In a year in which sea otter conservation and awareness is more important than ever, organizations, agencies, zoos, aquariums, natural history museums, educators, and others from around the world rallied together to promote the preservation of this charismatic and beloved marine mammal during Sea Otter Awareness Week 2012. From Portugal to Minnesota, France to Santa Barbara…and almost everywhere in between, the amount of effort put forth into the 10th annual week and in increasing people’s knowledge regarding the status of sea otters was unprecedented.
But why have an entire week dedicated to otters?
Simple. And it’s no secret.
Sea otter populations are not close to where they should be. Annual deaths are at an all-time high in California. And, don’t forget, the entire coast of Southern California is still completely off limits to sea otters.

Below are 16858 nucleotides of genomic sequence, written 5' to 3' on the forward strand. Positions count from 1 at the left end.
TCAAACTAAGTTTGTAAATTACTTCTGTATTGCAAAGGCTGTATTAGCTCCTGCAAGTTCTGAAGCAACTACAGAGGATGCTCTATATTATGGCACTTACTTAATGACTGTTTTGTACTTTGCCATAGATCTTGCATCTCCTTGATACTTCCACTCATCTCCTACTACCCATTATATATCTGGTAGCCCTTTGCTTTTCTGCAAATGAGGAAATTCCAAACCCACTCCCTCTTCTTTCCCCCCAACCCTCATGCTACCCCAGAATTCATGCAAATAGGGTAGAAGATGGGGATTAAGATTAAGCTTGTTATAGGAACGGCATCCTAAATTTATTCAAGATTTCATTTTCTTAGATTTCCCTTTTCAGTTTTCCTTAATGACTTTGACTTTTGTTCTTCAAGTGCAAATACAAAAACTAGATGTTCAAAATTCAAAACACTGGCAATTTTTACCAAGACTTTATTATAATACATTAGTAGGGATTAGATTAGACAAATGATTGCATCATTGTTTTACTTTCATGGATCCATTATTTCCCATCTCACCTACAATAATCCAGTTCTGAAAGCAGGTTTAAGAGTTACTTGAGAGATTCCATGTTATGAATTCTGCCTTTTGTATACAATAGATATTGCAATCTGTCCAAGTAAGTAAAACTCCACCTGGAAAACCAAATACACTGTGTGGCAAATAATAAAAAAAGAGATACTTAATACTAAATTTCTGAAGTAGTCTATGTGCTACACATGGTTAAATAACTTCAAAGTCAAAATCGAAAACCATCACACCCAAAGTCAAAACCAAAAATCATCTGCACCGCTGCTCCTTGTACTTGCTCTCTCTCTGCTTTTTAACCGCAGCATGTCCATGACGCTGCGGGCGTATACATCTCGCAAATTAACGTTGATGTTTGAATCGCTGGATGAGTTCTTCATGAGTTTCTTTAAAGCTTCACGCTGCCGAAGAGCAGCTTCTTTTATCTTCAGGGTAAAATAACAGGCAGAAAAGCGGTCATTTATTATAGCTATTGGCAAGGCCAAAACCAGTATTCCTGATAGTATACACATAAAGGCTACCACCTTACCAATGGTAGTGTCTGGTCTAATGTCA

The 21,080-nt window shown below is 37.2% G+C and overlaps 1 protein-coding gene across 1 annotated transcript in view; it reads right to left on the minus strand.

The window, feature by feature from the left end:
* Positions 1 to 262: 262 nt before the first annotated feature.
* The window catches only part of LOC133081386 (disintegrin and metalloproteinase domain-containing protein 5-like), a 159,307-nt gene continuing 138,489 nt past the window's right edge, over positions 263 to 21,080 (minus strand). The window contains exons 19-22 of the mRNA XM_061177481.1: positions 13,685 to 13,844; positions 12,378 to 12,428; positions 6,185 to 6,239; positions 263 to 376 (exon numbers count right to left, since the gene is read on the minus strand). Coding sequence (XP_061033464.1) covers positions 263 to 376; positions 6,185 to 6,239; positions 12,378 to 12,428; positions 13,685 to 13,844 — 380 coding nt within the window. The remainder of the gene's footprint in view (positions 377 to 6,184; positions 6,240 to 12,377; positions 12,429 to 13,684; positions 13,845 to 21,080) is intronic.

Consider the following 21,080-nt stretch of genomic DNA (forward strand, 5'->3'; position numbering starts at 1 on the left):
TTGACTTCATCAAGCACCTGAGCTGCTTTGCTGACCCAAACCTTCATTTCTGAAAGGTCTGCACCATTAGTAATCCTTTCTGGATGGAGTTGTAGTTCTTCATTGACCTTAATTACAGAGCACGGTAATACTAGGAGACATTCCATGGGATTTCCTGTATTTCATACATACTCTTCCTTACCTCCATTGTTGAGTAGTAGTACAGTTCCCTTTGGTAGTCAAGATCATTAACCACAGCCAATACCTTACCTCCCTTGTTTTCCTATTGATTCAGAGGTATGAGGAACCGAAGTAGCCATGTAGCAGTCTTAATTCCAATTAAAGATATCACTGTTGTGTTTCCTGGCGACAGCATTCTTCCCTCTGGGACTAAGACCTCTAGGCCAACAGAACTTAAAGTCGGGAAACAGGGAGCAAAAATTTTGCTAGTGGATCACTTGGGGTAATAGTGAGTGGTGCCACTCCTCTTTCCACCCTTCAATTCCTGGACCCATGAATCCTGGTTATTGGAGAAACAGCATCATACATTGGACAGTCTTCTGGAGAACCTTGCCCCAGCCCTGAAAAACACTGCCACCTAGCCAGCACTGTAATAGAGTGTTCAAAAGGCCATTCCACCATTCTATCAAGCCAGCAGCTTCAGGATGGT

But its not all bad news…
Reasons to increase sea otter awareness do not all stem from negative statistics. Recent studies have shown that sea otters have incredible positive impacts on their habitats, such as increasing kelp bed coverage which results in increases of carbon sequestration. Who would have thought climate change mitigation and otters would ever share the same sentence, but it’s true, and people need to know.
So for these reasons, and of course the obvious ones, there is an entire week dedicated to increasing both public awareness and conservation efforts of the sea otter.
This year over 30 different zoos, aquariums, scientists, filmmakers, institutes and organizations alike held talks, open discussions, movies, and events to promote the conservation of sea otters. At one of the more glamorous events of the week, the popular film, Otter 501, showed to a packed house of over 700 people in the Sunset Center of Carmel, CA. Overall the week was a complete success and would not have been so without the incredible support from all the different participants who contributed.